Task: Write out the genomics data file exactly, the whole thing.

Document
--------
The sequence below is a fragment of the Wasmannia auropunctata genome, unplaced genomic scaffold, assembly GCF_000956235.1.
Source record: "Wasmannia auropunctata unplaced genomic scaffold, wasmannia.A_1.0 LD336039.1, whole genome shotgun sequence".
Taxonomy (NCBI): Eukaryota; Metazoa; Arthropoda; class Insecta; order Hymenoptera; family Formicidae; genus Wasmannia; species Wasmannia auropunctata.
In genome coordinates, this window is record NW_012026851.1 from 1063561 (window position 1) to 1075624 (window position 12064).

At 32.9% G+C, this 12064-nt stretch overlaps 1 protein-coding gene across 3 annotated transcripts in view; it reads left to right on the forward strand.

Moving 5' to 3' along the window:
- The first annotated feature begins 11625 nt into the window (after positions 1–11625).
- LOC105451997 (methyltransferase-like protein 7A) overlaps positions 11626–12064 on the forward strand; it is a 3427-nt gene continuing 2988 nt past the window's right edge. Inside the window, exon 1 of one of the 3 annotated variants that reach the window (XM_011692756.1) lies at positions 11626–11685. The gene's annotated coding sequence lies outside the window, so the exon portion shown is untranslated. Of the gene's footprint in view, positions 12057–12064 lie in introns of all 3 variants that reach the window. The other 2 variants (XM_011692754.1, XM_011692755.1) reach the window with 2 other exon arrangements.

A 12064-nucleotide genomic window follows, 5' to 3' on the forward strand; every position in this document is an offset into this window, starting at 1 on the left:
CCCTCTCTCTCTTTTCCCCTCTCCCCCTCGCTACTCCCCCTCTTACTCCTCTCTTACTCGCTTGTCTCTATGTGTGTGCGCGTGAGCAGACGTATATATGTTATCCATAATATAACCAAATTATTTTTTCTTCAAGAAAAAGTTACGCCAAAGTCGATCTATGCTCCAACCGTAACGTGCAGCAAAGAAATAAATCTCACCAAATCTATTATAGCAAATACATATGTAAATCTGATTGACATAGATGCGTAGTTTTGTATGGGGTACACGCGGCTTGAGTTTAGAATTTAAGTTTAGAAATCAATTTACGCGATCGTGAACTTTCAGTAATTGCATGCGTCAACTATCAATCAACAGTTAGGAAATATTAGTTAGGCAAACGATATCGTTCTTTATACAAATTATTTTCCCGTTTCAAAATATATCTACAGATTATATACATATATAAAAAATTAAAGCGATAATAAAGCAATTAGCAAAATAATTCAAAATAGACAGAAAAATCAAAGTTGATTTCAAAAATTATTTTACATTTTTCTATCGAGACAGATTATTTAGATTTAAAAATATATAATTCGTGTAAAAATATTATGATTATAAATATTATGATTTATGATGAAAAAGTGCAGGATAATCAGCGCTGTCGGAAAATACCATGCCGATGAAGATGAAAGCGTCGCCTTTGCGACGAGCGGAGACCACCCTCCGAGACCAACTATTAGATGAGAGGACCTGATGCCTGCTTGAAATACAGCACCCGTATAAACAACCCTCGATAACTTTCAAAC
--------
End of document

The sequence below is a fragment of the Wasmannia auropunctata genome, unplaced genomic scaffold, assembly GCF_000956235.1.
Source record: "Wasmannia auropunctata unplaced genomic scaffold, wasmannia.A_1.0 LD336039.1, whole genome shotgun sequence".
Taxonomy (NCBI): Eukaryota; Metazoa; Arthropoda; class Insecta; order Hymenoptera; family Formicidae; genus Wasmannia; species Wasmannia auropunctata.
In genome coordinates, this window is record NW_012026851.1 from 1063561 (window position 1) to 1075624 (window position 12064).

At 32.9% G+C, this 12064-nt stretch overlaps 1 protein-coding gene across 3 annotated transcripts in view; it reads left to right on the forward strand.

Moving 5' to 3' along the window:
- The first annotated feature begins 11625 nt into the window (after positions 1–11625).
- LOC105451997 (methyltransferase-like protein 7A) overlaps positions 11626–12064 on the forward strand; it is a 3427-nt gene continuing 2988 nt past the window's right edge. Inside the window, exon 1 of one of the 3 annotated variants that reach the window (XM_011692756.1) lies at positions 11626–11685. The gene's annotated coding sequence lies outside the window, so the exon portion shown is untranslated. Of the gene's footprint in view, positions 12057–12064 lie in introns of all 3 variants that reach the window. The other 2 variants (XM_011692754.1, XM_011692755.1) reach the window with 2 other exon arrangements.

A 12064-nucleotide genomic window follows, 5' to 3' on the forward strand; every position in this document is an offset into this window, starting at 1 on the left:
CCCTCTCTCTCTTTTCCCCTCTCCCCCTCGCTACTCCCCCTCTTACTCCTCTCTTACTCGCTTGTCTCTATGTGTGTGCGCGTGAGCAGACGTATATATGTTATCCATAATATAACCAAATTATTTTTTCTTCAAGAAAAAGTTACGCCAAAGTCGATCTATGCTCCAACCGTAACGTGCAGCAAAGAAATAAATCTCACCAAATCTATTATAGCAAATACATATGTAAATCTGATTGACATAGATGCGTAGTTTTGTATGGGGTACACGCGGCTTGAGTTTAGAATTTAAGTTTAGAAATCAATTTACGCGATCGTGAACTTTCAGTAATTGCATGCGTCAACTATCAATCAACAGTTAGGAAATATTAGTTAGGCAAACGATATCGTTCTTTATACAAATTATTTTCCCGTTTCAAAATATATCTACAGATTATATACATATATAAAAAATTAAAGCGATAATAAAGCAATTAGCAAAATAATTCAAAATAGACAGAAAAATCAAAGTTGATTTCAAAAATTATTTTACATTTTTCTATCGAGACAGATTATTTAGATTTAAAAATATATAATTCGTGTAAAAATATTATGATTATAAATATTATGATTTATGATGAAAAAGTGCAGGATAATCAGCGCTGTCGGAAAATACCATGCCGATGAAGATGAAAGCGTCGCCTTTGCGACGAGCGGAGACCACCCTCCGAGACCAACTATTAGATGAGAGGACCTGATGCCTGCTTGAAATACAGCACCCGTATAAACAACCCTCGATAACTTTCAAAC